If the United Kingdom leaves the EU, it might shatter the country itself

Hopefully, the British public will decide on June 23rd by a small, but firm majority to keep the United Kingdom in the European Union. The deciding factor will be human uncertainty in the face of big changes, the results of which can not be accurately predicted by anyone. It concerns that part of the British electorate who have not yet clearly specified their stance and will decide at the last minute. That part of the electorate will often be determining when it comes to those decisions, where the polarisation of society is large and principled, but neither side has a clear overwhelming majority.

The situation, which the UK and the whole European Union have ended up in, is a clear example of what happens when the majority of political leaders has agreed with public opinion before elections, instead of trying to explain their principles in a rational way. That is exactly what has happened in the UK, where people mostly from Middle and Eastern Europe have arrived as part of the EU’s labour mobility programme. Those people have started to upset the locals more and more, and the subsequent political-populist mess in a pre-elections state caused all leading political powers to promise to hold a referendum on leaving the EU.

The United Kingdom is already very loosely tied to the EU. It is neither in the Schengen system nor in the eurozone. But still, it has not been able to avoid terrorism and economical problems. Recent agreements of the UK and the rest of the EU issued in the European Council give Prime Minister Cameron a reason to finally publicly support remaining in the EU in the referendum, but the influence of the EU-British agreement on the British public opinion is more likely quite limited. The more significant factors are going to be the USA’s clear support for the UK to remain in the EU and also a general uncertainty about the future. Because there cannot be any answers on how the UK is able to deal with security concerns, the possibilities of economic growth and many other important issues outside of the EU. In addition, if the majority support leaving the EU, it might lead to the collapse of the United Kingdom itself. Scotland will then hold a new independence referendum and in that part of the UK the majority supports remaining in the EU.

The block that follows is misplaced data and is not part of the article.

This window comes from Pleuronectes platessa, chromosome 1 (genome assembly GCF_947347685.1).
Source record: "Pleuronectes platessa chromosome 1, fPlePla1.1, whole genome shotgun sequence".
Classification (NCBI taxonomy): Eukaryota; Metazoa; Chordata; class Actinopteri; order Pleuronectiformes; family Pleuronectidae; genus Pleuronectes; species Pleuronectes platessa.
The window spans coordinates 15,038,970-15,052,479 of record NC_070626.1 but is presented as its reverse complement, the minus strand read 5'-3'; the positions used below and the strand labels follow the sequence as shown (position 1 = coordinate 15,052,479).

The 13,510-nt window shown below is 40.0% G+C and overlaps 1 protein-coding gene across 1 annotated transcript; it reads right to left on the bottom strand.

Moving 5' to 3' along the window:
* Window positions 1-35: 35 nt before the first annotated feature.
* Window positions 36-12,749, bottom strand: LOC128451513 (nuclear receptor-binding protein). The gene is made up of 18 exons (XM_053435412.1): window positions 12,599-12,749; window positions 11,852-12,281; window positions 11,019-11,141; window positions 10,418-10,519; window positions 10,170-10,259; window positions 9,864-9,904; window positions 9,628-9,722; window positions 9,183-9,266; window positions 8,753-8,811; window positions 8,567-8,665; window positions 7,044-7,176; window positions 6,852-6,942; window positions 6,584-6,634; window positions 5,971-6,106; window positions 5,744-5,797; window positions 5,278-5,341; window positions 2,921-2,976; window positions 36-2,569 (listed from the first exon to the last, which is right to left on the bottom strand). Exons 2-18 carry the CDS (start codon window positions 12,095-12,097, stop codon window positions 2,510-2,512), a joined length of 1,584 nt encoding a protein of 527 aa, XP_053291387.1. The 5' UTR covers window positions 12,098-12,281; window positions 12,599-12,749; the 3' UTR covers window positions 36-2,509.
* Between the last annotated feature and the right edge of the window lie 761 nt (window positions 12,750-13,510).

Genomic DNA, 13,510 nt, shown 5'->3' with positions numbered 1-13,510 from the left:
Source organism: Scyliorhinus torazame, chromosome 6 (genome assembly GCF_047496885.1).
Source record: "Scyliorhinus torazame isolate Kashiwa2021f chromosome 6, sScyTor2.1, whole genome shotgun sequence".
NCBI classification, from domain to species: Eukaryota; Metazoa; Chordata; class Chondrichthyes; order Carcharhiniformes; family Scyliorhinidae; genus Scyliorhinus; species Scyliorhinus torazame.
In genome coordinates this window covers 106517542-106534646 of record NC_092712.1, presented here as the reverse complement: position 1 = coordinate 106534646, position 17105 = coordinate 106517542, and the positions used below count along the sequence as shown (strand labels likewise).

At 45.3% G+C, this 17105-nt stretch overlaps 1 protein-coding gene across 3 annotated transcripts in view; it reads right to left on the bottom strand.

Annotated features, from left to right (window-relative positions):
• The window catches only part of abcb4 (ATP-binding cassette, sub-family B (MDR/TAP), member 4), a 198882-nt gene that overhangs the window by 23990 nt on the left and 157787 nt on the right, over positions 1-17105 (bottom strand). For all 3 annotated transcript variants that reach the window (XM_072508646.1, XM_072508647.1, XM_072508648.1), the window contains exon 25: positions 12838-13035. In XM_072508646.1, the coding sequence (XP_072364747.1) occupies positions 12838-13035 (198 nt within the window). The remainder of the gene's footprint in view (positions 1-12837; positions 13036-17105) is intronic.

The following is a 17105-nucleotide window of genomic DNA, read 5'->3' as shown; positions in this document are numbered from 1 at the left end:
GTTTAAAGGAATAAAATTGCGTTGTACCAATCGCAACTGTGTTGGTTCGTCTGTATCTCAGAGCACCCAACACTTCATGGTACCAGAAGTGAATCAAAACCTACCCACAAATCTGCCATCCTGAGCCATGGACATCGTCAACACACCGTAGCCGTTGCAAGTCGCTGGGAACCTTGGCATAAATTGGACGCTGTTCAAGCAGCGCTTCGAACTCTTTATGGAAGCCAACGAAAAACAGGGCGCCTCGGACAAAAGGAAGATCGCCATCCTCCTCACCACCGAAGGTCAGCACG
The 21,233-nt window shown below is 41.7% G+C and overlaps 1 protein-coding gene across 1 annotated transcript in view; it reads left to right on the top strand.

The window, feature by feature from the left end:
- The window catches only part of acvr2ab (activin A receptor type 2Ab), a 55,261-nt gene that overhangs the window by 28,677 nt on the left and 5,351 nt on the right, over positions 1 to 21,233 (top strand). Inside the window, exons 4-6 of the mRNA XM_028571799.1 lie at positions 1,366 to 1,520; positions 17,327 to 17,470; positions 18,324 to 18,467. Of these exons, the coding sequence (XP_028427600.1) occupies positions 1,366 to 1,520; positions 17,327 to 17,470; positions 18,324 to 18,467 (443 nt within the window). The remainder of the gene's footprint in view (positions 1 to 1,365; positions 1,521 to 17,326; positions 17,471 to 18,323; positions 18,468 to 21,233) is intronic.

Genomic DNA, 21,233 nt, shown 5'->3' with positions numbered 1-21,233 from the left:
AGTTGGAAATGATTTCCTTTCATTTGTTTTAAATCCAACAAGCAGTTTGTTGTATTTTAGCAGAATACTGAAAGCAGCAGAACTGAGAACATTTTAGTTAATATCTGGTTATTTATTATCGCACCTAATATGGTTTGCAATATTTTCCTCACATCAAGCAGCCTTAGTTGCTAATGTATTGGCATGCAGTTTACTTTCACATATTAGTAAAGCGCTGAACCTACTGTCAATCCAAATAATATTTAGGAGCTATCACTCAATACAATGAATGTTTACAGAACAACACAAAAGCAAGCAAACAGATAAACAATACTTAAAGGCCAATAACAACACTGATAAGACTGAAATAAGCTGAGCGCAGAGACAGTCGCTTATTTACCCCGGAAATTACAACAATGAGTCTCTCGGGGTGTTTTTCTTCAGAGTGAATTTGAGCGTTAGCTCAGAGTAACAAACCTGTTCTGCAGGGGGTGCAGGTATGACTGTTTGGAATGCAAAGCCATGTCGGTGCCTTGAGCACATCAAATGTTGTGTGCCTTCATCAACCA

Brexit, or the exit referendum that grew uncontrollably out of the UK’s national politics, has become a big problem in the whole EU. There are other countries in the EU where in the current difficult times there are more people who oppose the EU, and the UK’s example seems to have an inspiring effect on them. The Netherlands, for example, will hold a referendum on the ratification of the Ukraine-European Union Association Agreement. In essence, the Netherlands referendum has nothing to do with that agreement, it is a more general demonstration showing dissatisfaction with the EU.

We in Estonia should keep our fingers crossed that the UK referendum does not put a start to a domino effect that leads to a weaker Europe. The British public will decide if they want their country to remain in the EU, but we hope that they will stay.